Ready to move up from fruits, vegetables and herbs to livestock?
As a homesteader you often start with a garden for food, then move to some water conservation or storage, then it is making things around the homestead. Eventually you graduate to livestock, animals for food and other products.
Not everyone has the room or money to do cows or even pigs, sheep or goats. While the last two can provide wool and milk for resale, they still take up a good amount of room and effort to raise.
For preppers even more than traditional homesteaders chickens and rabbits are the go to mainstays, but there are other small livestock as well!
Check out this list and find your next step in prepping at your homestead!
Small Livestock You Can Raise Anywhere
January 23, 2014 by Jeremy Knauff …
When I began prepping, I did what most people do—I stocked up on canned food. Don’t get me wrong; I still think that is a solid part of any self-reliance plan, but it’s not the final answer.
I quickly added additional food sources like freeze-dried food and a garden, and while this was great, it still wasn’t quite enough, so I started raising livestock to produce a sustainable supply of protein.
You might think you don’t have enough space but fortunately, you don’t have to live on a farm to raise livestock.
I live in the suburbs and raise livestock with no problems—the key is selecting the right livestock. As much as I’d love a few cows in the back yard and be able to carve off a fresh, juicy rib eye anytime I want, that just isn’t in the cards right now. So if you’re working with limited space like I am, here are a few types of small livestock you can raise anywhere:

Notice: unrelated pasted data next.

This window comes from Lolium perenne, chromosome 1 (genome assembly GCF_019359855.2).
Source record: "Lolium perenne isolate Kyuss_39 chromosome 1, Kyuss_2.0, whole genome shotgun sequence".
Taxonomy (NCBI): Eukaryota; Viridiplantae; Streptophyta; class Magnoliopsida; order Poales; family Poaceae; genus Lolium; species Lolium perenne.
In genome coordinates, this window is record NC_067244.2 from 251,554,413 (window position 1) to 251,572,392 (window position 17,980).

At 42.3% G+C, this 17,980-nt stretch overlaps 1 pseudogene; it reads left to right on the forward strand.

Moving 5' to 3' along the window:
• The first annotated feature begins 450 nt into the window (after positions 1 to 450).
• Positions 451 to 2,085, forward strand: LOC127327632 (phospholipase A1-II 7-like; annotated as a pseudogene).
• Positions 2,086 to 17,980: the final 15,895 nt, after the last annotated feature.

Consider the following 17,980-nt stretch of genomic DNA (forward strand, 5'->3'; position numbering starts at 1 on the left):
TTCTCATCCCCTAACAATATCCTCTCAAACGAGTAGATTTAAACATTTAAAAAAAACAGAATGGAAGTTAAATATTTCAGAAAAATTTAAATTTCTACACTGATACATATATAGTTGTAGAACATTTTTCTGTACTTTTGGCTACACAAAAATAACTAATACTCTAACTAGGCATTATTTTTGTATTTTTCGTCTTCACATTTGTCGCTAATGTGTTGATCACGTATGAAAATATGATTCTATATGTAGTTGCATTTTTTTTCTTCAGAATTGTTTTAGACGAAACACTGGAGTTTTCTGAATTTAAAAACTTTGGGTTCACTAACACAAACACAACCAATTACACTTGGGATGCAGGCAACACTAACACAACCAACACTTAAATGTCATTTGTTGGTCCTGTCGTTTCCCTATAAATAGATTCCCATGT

Rabbits are small and quiet, which works out well when your neighbors can hear everything that goes on in your backyard.
You can feed rabbits vegetable scraps, flowers, nuts, hay, and just about any plant that grows in your yard, but the bulk of their diet should be pelletized food, which I buy at Walmart for under $8/20 pounds.
Raising rabbits is pretty simple because they are resilient and they reproduce like, well, rabbits, but I do recommend Storey’s Guide to Raising Rabbits to learn more about breed selection, care and feeding, safe housing, humane handling, and disease prevention and treatment.
Chickens are small but not always quiet; however, that trait seems to depend on the individual bird rather than a specific breed. Roosters are always much noisier than hens.
They don’t require a lot of space, but will need an enclosed coup to provide shelter from the elements and from predators.
One of the biggest advantages to chickens is that they produce a protein-rich egg every day or two, which means a steady source of food without having to continually slaughter and butcher your livestock. Another upside is that they can clear a patch of land for your garden; just place them in a pen where you plan to build your garden and they will pick and scratch it completely free of all vegetation and pests in a matter of days, leaving behind rich manure. (This will have to be composted first because its excessive nitrogen content will burn delicate roots.)
Chickens will happily gobble up vegetable scraps, bugs in the yard, weeds, stale bread—pretty much anything you throw at them. ……….
Read the rest of the list and more at HowToSurviveIt.com…